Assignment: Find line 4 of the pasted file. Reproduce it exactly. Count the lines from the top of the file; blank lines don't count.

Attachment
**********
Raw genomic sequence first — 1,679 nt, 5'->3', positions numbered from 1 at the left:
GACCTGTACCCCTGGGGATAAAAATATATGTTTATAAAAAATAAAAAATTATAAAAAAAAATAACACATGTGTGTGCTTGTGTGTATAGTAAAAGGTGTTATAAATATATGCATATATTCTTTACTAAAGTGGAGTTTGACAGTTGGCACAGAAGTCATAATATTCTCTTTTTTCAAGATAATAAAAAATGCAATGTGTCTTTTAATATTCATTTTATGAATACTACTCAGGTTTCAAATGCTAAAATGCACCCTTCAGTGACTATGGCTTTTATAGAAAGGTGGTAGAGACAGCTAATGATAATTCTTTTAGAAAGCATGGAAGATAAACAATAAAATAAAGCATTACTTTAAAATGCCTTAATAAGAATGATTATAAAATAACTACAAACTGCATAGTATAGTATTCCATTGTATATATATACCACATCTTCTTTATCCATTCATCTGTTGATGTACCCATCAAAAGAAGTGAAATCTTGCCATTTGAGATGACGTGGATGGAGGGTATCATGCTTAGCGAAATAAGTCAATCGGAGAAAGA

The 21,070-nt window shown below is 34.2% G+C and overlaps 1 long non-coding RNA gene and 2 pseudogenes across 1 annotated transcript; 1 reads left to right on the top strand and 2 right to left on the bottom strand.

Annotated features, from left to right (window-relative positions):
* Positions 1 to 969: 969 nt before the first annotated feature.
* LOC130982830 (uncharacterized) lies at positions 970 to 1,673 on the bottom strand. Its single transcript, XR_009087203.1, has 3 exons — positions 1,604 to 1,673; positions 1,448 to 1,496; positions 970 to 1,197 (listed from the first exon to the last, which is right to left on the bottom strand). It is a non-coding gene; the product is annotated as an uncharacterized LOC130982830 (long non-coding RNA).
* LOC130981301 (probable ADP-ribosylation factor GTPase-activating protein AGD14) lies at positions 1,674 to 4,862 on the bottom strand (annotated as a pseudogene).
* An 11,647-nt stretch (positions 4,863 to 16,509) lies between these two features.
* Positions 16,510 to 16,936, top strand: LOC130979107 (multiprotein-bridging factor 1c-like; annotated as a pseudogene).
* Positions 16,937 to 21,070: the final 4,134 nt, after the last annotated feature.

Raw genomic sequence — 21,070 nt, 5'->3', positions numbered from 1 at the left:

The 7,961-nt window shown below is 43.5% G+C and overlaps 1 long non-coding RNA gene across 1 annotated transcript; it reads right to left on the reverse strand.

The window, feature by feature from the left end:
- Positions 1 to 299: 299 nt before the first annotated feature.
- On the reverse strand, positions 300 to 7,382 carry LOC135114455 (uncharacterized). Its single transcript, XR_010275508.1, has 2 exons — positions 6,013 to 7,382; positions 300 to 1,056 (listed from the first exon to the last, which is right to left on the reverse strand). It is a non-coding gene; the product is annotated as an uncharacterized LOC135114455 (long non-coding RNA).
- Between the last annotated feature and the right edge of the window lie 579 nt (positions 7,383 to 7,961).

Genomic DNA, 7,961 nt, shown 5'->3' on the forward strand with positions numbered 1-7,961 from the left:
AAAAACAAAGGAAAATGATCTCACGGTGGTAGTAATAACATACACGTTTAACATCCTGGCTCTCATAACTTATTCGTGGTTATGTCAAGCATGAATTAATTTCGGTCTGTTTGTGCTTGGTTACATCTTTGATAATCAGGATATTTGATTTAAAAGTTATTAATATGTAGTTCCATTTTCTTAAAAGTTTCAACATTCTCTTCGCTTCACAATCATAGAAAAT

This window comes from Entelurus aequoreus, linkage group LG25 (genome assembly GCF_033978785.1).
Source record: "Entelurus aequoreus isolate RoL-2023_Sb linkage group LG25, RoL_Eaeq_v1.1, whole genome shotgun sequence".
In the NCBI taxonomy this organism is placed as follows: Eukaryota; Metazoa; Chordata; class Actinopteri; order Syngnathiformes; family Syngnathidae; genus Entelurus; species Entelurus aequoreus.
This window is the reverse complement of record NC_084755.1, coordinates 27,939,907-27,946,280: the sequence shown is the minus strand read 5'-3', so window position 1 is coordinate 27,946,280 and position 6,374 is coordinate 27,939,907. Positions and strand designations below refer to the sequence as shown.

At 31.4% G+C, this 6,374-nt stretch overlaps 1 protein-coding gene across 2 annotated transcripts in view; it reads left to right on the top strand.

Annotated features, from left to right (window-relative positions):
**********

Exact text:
Annotated features, from left to right (window-relative positions):